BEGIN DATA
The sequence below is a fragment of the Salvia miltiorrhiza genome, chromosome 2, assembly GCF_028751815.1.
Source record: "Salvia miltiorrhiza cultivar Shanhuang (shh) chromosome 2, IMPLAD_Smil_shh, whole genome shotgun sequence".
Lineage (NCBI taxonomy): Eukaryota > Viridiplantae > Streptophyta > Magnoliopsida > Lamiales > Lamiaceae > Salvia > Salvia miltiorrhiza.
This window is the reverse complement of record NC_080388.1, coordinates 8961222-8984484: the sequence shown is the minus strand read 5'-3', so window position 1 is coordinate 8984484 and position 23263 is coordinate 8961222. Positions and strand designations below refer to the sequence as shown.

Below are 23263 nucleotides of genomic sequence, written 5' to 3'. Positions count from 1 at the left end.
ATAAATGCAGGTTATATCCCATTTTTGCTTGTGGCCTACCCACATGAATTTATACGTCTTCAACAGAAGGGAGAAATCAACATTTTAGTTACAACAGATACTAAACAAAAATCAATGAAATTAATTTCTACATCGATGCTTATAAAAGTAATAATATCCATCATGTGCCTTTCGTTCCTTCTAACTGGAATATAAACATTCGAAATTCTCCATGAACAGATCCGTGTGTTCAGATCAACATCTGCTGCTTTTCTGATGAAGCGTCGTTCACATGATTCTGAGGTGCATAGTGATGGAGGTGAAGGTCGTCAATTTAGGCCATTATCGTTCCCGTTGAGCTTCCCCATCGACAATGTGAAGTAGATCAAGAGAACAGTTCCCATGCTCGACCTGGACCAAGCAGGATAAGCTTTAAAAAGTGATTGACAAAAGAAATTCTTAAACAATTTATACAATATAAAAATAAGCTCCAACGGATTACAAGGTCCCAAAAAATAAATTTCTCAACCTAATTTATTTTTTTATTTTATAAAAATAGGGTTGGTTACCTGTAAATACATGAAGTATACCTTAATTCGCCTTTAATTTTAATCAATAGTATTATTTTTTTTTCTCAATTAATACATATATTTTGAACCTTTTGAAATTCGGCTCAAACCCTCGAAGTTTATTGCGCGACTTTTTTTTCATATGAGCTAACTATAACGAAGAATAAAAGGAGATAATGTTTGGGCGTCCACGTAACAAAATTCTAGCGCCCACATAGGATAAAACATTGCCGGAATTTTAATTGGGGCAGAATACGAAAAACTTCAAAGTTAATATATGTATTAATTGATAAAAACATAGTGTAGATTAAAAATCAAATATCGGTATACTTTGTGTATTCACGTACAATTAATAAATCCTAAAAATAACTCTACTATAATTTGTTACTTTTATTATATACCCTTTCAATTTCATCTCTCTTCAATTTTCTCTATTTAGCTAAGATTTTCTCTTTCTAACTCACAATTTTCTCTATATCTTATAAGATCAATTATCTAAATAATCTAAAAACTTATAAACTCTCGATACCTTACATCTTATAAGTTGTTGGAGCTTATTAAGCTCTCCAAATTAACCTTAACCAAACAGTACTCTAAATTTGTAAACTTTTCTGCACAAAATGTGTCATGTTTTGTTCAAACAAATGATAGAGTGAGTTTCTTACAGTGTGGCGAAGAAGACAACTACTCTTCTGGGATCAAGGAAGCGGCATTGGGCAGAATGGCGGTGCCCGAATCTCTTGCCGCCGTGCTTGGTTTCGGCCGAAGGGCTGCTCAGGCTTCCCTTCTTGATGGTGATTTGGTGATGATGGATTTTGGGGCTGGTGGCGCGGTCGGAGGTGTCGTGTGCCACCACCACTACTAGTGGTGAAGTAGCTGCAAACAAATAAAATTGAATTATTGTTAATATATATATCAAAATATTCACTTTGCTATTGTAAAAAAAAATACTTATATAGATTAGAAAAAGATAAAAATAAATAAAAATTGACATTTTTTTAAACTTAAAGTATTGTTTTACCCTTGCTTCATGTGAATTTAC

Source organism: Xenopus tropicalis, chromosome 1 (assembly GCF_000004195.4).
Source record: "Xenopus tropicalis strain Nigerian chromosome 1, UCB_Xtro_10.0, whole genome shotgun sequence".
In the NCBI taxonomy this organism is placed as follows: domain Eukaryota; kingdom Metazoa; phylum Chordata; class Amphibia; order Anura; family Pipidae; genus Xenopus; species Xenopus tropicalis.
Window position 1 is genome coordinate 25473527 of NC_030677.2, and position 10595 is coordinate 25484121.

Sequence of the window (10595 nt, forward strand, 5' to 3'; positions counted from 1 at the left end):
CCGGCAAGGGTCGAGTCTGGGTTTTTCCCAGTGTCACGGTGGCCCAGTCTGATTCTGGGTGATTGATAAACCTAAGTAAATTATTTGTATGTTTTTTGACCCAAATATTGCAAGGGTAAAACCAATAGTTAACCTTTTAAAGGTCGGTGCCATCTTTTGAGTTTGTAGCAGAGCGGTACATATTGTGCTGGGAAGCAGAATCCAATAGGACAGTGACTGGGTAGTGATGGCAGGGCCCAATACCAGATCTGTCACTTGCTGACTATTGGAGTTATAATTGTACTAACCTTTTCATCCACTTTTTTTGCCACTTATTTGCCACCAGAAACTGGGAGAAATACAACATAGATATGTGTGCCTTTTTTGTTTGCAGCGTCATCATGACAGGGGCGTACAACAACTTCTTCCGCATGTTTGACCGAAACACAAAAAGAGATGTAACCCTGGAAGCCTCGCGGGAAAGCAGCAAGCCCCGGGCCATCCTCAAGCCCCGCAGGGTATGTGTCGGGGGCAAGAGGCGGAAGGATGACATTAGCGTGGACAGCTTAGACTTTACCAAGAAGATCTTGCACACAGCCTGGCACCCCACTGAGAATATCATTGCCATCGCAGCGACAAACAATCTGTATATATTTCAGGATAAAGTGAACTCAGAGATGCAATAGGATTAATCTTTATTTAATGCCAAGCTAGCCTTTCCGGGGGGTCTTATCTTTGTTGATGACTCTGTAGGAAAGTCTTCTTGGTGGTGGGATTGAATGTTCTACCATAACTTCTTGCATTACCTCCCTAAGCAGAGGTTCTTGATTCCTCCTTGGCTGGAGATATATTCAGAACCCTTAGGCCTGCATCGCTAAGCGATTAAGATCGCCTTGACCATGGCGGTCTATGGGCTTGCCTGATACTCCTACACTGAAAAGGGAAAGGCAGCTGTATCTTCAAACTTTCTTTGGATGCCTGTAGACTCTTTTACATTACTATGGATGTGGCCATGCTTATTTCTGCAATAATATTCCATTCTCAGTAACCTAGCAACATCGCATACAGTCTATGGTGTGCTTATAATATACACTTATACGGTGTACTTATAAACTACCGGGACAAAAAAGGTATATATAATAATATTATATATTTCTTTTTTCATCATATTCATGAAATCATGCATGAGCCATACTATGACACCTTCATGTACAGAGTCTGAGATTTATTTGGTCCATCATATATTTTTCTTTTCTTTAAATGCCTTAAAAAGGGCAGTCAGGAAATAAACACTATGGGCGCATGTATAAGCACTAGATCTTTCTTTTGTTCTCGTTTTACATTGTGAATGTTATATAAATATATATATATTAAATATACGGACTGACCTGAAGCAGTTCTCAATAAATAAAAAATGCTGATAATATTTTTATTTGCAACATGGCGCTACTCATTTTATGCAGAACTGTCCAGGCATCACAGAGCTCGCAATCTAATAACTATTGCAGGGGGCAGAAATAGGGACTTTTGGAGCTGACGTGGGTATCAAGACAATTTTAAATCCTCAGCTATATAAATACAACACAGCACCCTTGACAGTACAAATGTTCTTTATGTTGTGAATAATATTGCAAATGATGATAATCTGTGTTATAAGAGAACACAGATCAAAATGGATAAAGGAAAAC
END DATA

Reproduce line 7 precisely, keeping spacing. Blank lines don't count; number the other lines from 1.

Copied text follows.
Source organism: Xenopus tropicalis, chromosome 1 (assembly GCF_000004195.4).